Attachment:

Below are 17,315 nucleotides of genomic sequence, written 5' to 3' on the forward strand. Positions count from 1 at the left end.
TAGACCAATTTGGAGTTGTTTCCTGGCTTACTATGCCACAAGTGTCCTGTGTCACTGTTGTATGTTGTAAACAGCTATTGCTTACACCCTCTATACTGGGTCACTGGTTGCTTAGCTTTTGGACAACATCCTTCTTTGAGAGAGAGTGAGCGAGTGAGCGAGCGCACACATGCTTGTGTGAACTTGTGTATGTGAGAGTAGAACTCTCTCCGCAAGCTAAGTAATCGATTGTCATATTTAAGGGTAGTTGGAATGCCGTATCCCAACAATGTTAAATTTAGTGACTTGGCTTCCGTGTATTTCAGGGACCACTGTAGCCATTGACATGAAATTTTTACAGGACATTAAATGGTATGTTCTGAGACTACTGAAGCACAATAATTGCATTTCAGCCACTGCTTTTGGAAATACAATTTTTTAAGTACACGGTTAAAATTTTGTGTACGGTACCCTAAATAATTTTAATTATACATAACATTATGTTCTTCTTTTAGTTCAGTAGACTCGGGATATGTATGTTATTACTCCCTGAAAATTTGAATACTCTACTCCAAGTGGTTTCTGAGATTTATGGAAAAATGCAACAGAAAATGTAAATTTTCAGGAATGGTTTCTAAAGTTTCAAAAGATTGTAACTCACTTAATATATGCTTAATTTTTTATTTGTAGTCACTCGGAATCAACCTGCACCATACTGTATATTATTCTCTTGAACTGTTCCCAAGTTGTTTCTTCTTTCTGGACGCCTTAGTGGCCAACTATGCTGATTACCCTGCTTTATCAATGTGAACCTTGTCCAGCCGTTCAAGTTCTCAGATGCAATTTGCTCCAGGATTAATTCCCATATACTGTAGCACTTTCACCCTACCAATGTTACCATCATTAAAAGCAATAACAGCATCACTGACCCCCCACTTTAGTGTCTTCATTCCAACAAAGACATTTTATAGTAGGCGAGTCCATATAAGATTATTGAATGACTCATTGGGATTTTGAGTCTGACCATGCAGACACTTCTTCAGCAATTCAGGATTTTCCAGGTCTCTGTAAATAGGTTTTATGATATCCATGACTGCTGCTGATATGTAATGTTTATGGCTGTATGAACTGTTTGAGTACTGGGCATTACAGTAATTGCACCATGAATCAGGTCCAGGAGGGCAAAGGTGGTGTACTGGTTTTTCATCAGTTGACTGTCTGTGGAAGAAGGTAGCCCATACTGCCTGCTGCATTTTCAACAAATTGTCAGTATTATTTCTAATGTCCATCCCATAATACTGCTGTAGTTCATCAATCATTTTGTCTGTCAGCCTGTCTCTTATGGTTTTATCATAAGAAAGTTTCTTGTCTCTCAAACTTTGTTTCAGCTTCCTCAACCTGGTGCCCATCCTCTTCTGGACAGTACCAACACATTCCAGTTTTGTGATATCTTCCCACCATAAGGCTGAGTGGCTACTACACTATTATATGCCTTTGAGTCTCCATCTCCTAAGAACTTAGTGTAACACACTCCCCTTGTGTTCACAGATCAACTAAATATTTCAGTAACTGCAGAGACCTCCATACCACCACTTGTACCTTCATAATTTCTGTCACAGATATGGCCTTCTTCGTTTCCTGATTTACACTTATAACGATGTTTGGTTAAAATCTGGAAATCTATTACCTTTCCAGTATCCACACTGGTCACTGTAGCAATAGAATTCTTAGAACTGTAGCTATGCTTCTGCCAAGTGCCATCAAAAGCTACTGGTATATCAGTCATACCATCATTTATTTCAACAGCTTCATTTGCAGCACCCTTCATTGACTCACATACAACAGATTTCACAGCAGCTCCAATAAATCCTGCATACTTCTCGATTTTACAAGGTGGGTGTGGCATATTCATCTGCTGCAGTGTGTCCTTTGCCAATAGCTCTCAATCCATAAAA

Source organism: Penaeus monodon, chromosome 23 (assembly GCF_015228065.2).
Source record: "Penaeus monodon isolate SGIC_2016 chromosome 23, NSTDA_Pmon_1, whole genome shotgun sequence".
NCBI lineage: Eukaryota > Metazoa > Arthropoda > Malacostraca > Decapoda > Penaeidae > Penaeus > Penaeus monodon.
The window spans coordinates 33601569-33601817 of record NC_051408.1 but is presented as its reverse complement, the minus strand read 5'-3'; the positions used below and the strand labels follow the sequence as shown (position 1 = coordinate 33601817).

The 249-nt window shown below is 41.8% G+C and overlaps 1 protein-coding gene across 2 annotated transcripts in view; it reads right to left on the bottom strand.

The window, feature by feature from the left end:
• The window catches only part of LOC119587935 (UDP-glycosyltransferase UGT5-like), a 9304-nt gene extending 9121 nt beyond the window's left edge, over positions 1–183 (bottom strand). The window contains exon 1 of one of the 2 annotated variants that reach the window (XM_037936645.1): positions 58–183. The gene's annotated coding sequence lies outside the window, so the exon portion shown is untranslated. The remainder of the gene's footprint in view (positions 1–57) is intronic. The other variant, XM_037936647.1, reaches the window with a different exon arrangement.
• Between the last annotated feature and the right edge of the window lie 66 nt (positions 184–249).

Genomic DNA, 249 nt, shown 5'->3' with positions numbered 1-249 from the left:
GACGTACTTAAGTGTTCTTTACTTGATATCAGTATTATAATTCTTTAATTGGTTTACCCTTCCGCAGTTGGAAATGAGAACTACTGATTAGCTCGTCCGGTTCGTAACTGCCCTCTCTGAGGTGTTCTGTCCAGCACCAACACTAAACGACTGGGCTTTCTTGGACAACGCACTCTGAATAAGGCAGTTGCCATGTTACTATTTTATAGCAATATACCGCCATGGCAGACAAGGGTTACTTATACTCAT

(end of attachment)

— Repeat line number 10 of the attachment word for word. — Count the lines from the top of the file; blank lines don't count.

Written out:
• Between the last annotated feature and the right edge of the window lie 66 nt (positions 184–249).